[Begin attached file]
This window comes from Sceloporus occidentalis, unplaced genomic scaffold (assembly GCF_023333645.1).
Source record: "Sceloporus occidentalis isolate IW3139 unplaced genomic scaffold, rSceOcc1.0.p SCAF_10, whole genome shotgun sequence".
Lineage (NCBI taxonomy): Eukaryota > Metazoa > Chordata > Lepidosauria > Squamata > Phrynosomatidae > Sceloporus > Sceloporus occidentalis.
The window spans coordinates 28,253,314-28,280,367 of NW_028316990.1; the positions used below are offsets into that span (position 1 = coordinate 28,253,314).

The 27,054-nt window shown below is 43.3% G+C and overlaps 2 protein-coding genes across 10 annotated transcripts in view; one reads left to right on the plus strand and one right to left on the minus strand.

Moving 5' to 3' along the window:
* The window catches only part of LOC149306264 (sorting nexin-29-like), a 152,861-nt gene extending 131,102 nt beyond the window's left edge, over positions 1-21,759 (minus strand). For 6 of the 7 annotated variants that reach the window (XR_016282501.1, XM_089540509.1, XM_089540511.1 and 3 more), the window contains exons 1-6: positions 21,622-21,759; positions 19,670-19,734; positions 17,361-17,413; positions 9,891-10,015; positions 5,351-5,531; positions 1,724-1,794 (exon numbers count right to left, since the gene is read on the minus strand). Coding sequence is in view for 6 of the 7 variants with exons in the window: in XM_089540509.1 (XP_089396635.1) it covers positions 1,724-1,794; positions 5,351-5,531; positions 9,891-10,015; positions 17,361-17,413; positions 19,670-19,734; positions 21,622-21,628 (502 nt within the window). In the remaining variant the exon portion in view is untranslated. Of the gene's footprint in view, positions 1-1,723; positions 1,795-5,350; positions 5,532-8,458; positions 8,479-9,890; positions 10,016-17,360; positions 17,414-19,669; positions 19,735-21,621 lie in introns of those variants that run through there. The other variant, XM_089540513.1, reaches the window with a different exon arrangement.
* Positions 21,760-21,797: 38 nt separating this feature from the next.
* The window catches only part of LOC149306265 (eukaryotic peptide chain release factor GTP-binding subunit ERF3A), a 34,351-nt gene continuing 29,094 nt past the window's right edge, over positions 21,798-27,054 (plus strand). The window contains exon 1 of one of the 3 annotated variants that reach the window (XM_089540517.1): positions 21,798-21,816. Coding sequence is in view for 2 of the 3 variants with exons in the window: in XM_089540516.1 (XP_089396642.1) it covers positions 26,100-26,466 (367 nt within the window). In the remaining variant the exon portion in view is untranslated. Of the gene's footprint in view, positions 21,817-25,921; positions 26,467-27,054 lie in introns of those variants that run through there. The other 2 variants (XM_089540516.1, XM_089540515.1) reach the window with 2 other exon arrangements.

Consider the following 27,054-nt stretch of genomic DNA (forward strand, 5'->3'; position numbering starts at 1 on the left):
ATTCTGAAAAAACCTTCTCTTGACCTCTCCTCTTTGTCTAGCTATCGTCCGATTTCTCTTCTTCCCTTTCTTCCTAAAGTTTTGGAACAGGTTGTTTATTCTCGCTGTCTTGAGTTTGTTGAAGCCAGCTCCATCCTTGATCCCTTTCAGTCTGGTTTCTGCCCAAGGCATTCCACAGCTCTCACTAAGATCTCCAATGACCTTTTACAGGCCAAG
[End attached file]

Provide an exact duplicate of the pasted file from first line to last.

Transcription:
This window comes from Sceloporus occidentalis, unplaced genomic scaffold (assembly GCF_023333645.1).
Source record: "Sceloporus occidentalis isolate IW3139 unplaced genomic scaffold, rSceOcc1.0.p SCAF_10, whole genome shotgun sequence".
Lineage (NCBI taxonomy): Eukaryota > Metazoa > Chordata > Lepidosauria > Squamata > Phrynosomatidae > Sceloporus > Sceloporus occidentalis.
The window spans coordinates 28,253,314-28,280,367 of NW_028316990.1; the positions used below are offsets into that span (position 1 = coordinate 28,253,314).

The 27,054-nt window shown below is 43.3% G+C and overlaps 2 protein-coding genes across 10 annotated transcripts in view; one reads left to right on the plus strand and one right to left on the minus strand.

Moving 5' to 3' along the window:
* The window catches only part of LOC149306264 (sorting nexin-29-like), a 152,861-nt gene extending 131,102 nt beyond the window's left edge, over positions 1-21,759 (minus strand). For 6 of the 7 annotated variants that reach the window (XR_016282501.1, XM_089540509.1, XM_089540511.1 and 3 more), the window contains exons 1-6: positions 21,622-21,759; positions 19,670-19,734; positions 17,361-17,413; positions 9,891-10,015; positions 5,351-5,531; positions 1,724-1,794 (exon numbers count right to left, since the gene is read on the minus strand). Coding sequence is in view for 6 of the 7 variants with exons in the window: in XM_089540509.1 (XP_089396635.1) it covers positions 1,724-1,794; positions 5,351-5,531; positions 9,891-10,015; positions 17,361-17,413; positions 19,670-19,734; positions 21,622-21,628 (502 nt within the window). In the remaining variant the exon portion in view is untranslated. Of the gene's footprint in view, positions 1-1,723; positions 1,795-5,350; positions 5,532-8,458; positions 8,479-9,890; positions 10,016-17,360; positions 17,414-19,669; positions 19,735-21,621 lie in introns of those variants that run through there. The other variant, XM_089540513.1, reaches the window with a different exon arrangement.
* Positions 21,760-21,797: 38 nt separating this feature from the next.
* The window catches only part of LOC149306265 (eukaryotic peptide chain release factor GTP-binding subunit ERF3A), a 34,351-nt gene continuing 29,094 nt past the window's right edge, over positions 21,798-27,054 (plus strand). The window contains exon 1 of one of the 3 annotated variants that reach the window (XM_089540517.1): positions 21,798-21,816. Coding sequence is in view for 2 of the 3 variants with exons in the window: in XM_089540516.1 (XP_089396642.1) it covers positions 26,100-26,466 (367 nt within the window). In the remaining variant the exon portion in view is untranslated. Of the gene's footprint in view, positions 21,817-25,921; positions 26,467-27,054 lie in introns of those variants that run through there. The other 2 variants (XM_089540516.1, XM_089540515.1) reach the window with 2 other exon arrangements.

Consider the following 27,054-nt stretch of genomic DNA (forward strand, 5'->3'; position numbering starts at 1 on the left):
ATTCTGAAAAAACCTTCTCTTGACCTCTCCTCTTTGTCTAGCTATCGTCCGATTTCTCTTCTTCCCTTTCTTCCTAAAGTTTTGGAACAGGTTGTTTATTCTCGCTGTCTTGAGTTTGTTGAAGCCAGCTCCATCCTTGATCCCTTTCAGTCTGGTTTCTGCCCAAGGCATTCCACAGCTCTCACTAAGATCTCCAATGACCTTTTACAGGCCAAG